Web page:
Thursday, November 25, 2004
Democrat Loser for Reagan
I want to make it clear from the start that I am a registered Democrat. Eric Johnson’s post-mortem of Election 2004 “Our Blue Heaven” (Nov. 11-17) pretty much summed up my own feelings on the state of the union in the wee hours of Nov. 3. He’s right to say that we Democrats cannot succumb to defeatism. But as I reflect on the 2004 election in the weeks since, I couldn’t disagree more when he says that the system is broken. Harnessing the grief and despair of Nov. 2 to bring some type of new angry Democratic Party into Washington is a recipe for disaster. The system is not broken—but the operators may be.
I am just as disappointed in the outcome as anyone. I think that we Democrats need to do some real soul-searching if we are going to have a hope in 2008. We complain that the nation is as divided as ever, yet we embrace the Radical Left as represented by Howard Dean’s failed campaign. It may be blasphemous to utter the name under present conditions, but instead of looking to Dean’s ilk, we may need to look toward the centrism of Ronald Reagan.
We decry the excesses of the Conservative Right—the bible-beating anti-abortionists, the gun-toting war supporters, and the power-hungry empire-builders. But what of our Radical Left—the as-long-as-she’s-18 pornographers, the no-abortion-is-too-late pro-choicers, and the love-and-pot-can-save-us peaceniks? You may believe your vote was a vote against Bush, but the other side believes its vote was against the Radical Left agenda.
It’s time to realize that we may have taken our agenda a little too far to the left. Obviously, it’s out of step with the way 52 percent of Americans feel right now. As I looked at the Red/Blue map in Johnson’s piece broken out county-by-county, I found it much easier to imagine shades of purple rather than red and blue. We can compromise in the middle on health care, welfare, and civil rights—these are political issues. Where we cannot compromise is on beliefs. Democrats, don’t get angry. Think purple.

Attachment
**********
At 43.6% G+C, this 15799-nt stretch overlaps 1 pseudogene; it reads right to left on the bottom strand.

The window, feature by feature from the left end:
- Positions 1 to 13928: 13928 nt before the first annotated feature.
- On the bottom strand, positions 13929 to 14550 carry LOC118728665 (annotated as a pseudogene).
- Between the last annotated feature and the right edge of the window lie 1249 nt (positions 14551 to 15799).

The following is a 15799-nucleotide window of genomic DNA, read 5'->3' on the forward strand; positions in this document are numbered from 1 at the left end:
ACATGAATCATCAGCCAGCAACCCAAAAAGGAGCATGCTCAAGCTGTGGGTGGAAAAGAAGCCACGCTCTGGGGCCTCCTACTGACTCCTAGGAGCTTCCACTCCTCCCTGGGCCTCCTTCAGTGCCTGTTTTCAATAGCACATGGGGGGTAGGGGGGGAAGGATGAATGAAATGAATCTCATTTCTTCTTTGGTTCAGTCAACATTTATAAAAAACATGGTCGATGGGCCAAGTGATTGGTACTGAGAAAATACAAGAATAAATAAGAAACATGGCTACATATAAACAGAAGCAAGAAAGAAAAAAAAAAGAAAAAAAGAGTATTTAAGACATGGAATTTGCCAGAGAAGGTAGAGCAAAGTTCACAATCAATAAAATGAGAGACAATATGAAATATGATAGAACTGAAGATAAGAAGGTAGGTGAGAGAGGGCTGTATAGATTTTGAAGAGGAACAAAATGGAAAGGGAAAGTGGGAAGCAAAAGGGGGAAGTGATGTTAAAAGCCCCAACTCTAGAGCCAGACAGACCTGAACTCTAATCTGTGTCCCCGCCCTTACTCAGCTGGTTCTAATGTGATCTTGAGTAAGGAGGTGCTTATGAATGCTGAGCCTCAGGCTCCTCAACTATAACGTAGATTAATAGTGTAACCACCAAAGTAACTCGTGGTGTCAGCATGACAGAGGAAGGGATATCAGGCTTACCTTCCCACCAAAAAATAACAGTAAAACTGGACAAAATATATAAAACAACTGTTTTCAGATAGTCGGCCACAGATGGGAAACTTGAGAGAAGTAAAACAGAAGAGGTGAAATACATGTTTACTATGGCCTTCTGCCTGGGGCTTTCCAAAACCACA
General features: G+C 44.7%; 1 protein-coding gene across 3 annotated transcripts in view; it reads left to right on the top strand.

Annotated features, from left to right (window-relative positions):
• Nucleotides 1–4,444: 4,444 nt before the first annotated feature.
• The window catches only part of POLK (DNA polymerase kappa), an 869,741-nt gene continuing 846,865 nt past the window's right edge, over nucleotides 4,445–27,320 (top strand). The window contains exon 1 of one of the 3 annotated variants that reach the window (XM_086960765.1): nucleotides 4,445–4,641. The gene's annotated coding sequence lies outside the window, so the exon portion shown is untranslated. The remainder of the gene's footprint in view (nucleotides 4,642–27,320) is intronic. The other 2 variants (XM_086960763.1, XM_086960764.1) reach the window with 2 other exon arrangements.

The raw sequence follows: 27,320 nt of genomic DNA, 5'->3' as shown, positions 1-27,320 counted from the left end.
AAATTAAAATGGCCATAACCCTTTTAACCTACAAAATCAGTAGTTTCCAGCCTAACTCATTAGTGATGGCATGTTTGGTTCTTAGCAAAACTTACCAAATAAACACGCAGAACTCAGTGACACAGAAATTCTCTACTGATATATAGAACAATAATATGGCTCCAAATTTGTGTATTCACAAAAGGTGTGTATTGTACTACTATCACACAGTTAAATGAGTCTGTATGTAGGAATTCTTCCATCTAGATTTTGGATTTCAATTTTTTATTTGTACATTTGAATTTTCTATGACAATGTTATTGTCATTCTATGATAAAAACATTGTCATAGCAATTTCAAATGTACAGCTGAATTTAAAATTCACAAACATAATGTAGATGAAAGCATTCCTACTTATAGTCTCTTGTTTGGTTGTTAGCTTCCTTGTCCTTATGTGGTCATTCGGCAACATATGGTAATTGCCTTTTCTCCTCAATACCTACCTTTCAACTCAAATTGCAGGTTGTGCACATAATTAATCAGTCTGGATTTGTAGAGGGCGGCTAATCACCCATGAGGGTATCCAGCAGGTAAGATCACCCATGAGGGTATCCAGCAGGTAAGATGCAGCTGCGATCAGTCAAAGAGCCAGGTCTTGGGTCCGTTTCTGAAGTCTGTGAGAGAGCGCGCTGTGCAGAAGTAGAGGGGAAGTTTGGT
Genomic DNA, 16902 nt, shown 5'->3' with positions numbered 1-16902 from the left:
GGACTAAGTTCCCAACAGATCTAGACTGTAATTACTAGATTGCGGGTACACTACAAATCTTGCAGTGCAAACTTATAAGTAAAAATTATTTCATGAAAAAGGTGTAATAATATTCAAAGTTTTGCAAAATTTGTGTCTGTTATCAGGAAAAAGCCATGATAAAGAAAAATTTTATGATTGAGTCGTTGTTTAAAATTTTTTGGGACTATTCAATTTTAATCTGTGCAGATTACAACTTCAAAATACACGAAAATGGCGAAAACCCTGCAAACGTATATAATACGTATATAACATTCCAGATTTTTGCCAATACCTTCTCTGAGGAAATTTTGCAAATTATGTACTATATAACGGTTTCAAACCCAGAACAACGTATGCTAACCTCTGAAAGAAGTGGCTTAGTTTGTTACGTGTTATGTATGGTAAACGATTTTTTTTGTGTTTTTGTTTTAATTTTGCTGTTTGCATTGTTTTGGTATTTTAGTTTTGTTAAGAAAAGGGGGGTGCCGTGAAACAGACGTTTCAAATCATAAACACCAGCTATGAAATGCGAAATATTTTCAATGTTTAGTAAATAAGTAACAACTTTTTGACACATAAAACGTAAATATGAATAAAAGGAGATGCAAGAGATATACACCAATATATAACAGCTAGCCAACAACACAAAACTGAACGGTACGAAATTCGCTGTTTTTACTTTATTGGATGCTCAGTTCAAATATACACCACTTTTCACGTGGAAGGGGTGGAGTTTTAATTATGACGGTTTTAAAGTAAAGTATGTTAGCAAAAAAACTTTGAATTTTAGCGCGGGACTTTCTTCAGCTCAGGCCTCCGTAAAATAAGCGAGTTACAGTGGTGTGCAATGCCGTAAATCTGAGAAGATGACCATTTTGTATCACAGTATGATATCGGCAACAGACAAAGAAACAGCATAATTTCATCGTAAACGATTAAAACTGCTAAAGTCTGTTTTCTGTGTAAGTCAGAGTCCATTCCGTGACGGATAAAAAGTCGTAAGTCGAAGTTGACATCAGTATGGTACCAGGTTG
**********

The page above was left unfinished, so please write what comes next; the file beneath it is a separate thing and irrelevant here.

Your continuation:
JJ Larson | Monterey
Some Farmed Fish Are Good
In the Nov. 11 issue, a food article makes a small statement that this featured restaurant never serves farm-raised fish [“Aloha Spirit in Monterey”]. This statement may generalize for the consumer that all farm-raised fish should be avoided. On the contrary, there are some wonderful farm-raised species and the Monterey Bay Aquarium recognizes them by listing them as such on their “Seafood Watch” card.
Tilapia is farm raised in fresh water ponds and fed only plant matter. The water that is drained and filtered daily is used to irrigate surrounding farm land. Wild Striped Bass from the East Coast is reported to have very high mercury levels compared to its cousin the farmed Striped Bass, which is raised in very much the same way as Tilapia. There is also Sturgeon and Trout.
Consumers should ask if retailers have looked at the farm they are purchasing from. The world of aquaculture is very large, and not perfect, but there are some wonderful products raised responsibly. Purchasing these products takes pressure off our wild species which are being hunted to extinction and encourages the aquaculture industry to farm responsibly. So please, say yes to responsible farming, and avoid irresponsible farming such as farm-raised Salmon, marketed as Atlantic Salmon.
Cindy Walter | Passionfish | Pacific Grove